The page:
The 80/20 rule


A case against 80/20

In healthy eating circles, the 80/20 rule is becoming very popular. The thesis is that if you eat healthy 80% of the time, this allows for a 20% of freedom.

The first question that comes to mind is:

Freedom from what?

The mindset itself is wrong and it is the heritage of a culture dating back to the Eighties, when we have been cheated into believing that eating healthy must perforce be a torture, a stoic proof of superhuman self-control where all the delicacies are forbidden and all what is allowed is chicken breast and white rice. Needless to say, it is once again a problem of cooking skills.

The second question is more intriguing:

Why would anybody want to do 80/20 at all?

I'll make a practical example to explain how I see it:
  • our hands have 10 fingers
  • we deliberately hammer two of them
  • we still have eight healthy fingers, which are enough to perform most daily activities
Again, stated this way, it becomes evident that the approach is non-sense: only a masochist would want to have less than 10 healthy fingers, even if 8 still allow to write a letter, drive a car, type a keyboard, etc.


A case in favour of 80/20

That said... shit happens. We don't always have control of the situation and we may have to eat something we haven't cooked ourselves or the menu in the restaurant doesn't have options that fit our regimen. And guess what?

That's fine!

I believe the 80/20 rule is true. If one is healthy, his or her body is perfectly capable of handling the occasional not-so-perfect meal.

Back to the 10 fingers example: we do our best not to break any finger but... should we break one or two our body will fix them.


Bonus paragraph: trivia on the 80/20 rule

When speaking about the 80/20 rule, some people invoque the Pareto Principle, hoping to gain more credibility by doing some scientific talk.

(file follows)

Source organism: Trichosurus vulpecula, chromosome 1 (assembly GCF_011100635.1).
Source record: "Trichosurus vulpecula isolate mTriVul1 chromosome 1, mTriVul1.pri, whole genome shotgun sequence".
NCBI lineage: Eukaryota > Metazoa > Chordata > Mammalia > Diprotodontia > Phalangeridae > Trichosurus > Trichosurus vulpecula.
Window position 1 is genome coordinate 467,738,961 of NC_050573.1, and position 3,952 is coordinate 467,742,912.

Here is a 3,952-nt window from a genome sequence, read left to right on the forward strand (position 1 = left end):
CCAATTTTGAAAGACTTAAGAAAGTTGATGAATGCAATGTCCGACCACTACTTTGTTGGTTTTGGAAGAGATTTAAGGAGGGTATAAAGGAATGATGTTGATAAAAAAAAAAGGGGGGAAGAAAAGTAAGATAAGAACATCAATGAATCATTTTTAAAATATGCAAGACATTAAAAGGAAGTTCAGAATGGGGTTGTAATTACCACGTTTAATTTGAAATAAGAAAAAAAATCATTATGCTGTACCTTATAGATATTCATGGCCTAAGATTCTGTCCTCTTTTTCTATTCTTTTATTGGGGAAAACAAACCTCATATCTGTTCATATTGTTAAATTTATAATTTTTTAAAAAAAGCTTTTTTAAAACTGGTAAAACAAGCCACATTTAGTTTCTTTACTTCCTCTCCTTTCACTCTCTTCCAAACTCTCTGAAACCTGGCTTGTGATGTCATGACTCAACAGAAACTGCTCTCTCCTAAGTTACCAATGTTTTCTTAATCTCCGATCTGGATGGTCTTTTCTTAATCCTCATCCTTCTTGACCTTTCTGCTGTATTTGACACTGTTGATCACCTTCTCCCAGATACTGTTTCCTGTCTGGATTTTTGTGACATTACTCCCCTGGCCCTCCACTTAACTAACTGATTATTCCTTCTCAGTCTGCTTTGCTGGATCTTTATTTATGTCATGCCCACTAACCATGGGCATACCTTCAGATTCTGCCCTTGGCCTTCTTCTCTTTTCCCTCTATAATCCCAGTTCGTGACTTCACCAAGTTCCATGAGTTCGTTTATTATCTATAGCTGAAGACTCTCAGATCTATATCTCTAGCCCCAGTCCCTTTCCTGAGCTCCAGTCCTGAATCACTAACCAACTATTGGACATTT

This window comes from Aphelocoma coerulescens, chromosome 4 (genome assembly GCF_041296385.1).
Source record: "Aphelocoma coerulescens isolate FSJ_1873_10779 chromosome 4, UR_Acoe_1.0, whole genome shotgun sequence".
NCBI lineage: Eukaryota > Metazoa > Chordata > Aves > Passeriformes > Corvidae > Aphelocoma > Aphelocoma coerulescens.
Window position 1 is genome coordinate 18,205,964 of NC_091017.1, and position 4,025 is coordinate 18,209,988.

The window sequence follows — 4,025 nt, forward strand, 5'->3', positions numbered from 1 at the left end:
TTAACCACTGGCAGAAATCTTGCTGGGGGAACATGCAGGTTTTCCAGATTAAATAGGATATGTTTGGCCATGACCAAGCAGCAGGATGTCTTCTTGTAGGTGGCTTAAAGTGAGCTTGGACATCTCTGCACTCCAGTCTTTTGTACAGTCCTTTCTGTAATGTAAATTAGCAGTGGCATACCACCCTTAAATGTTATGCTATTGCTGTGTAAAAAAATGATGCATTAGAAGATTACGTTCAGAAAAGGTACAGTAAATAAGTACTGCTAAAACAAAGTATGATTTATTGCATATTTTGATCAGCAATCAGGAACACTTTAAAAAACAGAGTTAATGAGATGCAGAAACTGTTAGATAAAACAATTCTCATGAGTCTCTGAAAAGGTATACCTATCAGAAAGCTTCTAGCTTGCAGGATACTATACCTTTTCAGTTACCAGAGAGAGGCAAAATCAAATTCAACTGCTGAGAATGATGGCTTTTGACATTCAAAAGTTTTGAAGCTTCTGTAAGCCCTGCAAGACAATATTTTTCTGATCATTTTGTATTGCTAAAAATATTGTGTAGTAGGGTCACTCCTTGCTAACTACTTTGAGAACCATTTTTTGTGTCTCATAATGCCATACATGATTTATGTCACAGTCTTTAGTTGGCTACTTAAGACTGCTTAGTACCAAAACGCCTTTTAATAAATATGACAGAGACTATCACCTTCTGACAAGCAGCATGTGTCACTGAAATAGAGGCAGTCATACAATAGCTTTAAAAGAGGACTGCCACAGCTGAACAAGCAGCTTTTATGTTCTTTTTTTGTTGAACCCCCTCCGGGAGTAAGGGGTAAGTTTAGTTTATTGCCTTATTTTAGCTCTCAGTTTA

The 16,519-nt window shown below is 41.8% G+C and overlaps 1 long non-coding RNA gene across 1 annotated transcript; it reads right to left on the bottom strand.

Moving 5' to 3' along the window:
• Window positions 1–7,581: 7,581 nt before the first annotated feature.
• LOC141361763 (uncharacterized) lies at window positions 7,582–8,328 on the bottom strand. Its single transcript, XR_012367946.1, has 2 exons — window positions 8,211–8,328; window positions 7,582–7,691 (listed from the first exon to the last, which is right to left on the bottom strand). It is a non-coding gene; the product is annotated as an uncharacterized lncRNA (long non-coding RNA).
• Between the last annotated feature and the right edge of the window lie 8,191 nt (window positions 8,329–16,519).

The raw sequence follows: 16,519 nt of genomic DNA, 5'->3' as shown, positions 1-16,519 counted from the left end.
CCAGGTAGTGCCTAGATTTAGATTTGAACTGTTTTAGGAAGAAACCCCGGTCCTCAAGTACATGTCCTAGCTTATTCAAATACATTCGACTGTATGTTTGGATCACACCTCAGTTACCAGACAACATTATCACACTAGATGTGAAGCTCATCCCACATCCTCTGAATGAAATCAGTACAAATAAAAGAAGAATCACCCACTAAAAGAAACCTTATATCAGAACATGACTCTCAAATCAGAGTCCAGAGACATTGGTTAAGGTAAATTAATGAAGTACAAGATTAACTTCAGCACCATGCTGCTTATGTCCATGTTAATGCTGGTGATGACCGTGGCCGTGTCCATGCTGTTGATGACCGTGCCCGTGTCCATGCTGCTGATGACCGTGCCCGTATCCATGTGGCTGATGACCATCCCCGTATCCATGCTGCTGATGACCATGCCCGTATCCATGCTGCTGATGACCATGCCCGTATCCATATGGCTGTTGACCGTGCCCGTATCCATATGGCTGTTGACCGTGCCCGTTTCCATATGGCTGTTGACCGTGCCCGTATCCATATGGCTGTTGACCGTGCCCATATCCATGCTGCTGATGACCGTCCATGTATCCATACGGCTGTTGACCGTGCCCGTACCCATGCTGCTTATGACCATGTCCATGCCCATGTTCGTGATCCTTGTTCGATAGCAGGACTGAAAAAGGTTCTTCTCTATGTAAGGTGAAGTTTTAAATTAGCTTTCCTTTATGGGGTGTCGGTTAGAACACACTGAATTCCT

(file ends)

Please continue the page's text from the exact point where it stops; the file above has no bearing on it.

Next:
Unfortunately they didn't get it right: if we want to apply it correctly, what Pareto truly says is that 80% of the damage is caused by 20% of what you eat.


Orthorexia

This post wouldn't be complete if I didn't spend some words on orthorexia.

As I mentioned before, more and more people are realizing that eating 2000KCal of junk food is not the same as eating 2000KCal of Mediterranean Diet. We live in a time when we have to be particularly careful and well-informed with regard to the choice of what is in our dishes, in particular its origin, and knowledgeable about the correct preparation processes. Sounds logic. However, instead of being encouraged, this behavior has been proposed to be recognized as a psychiatric disorder, luckily it hadn't been accepted (for the moment).

My personal point of view is: making informed decisions on what we eat (and when, how and howmuch) in order to avoid disease and feel better, this is not an eating disorder: that's intelligence and insightfulness, Basing decisions on shame, or guilt, or self-exteem issues, or trends, or not basing one's decision at all and eating randomly... those are eating disorders.

In short, orthorexia is way over-sensationalized and I think (being caustic here) that this is just the last desperate attempt of a corrupt food system to keep us away from adopting healthy eating habits. I am worried about the day when psychiatrists will start diagnosing orthorexia as a fully recognized disorder and will recommend a therapy based on fast food, twice per day.


Conclusions

Okaaay, yeees... It is possible to eat unhealthy once in a while and still enjoy all the benefits of eating unpeccably the rest of the time.

We don't have to freak-out because the gourmet chef used a spoon of wheat flour as a thickener in a stew, our bodies can pretty much handle the occasional contumely: honestly, if it were that easy to become intoxicated there wouldn't be a single organism alive on this planet anymore.

However, it should not be a planified cheat day... that would be the equivalent of looking forward for the weekend to deliberately break a femur.

The ideal exception is represented by the case when we don't have a choice: either we are invited, or the restaurant we are going to has no alternatives. People break bones everyday, it happens... that's life. In healhy people bones repair: this is life, too.

The take-home message of today is:

Eat healthy whenever you are in control of the menu
Be in control of the menu as often as possible
Accept the compromise when you have to

And stay tuned: here there are no exceptions allowed!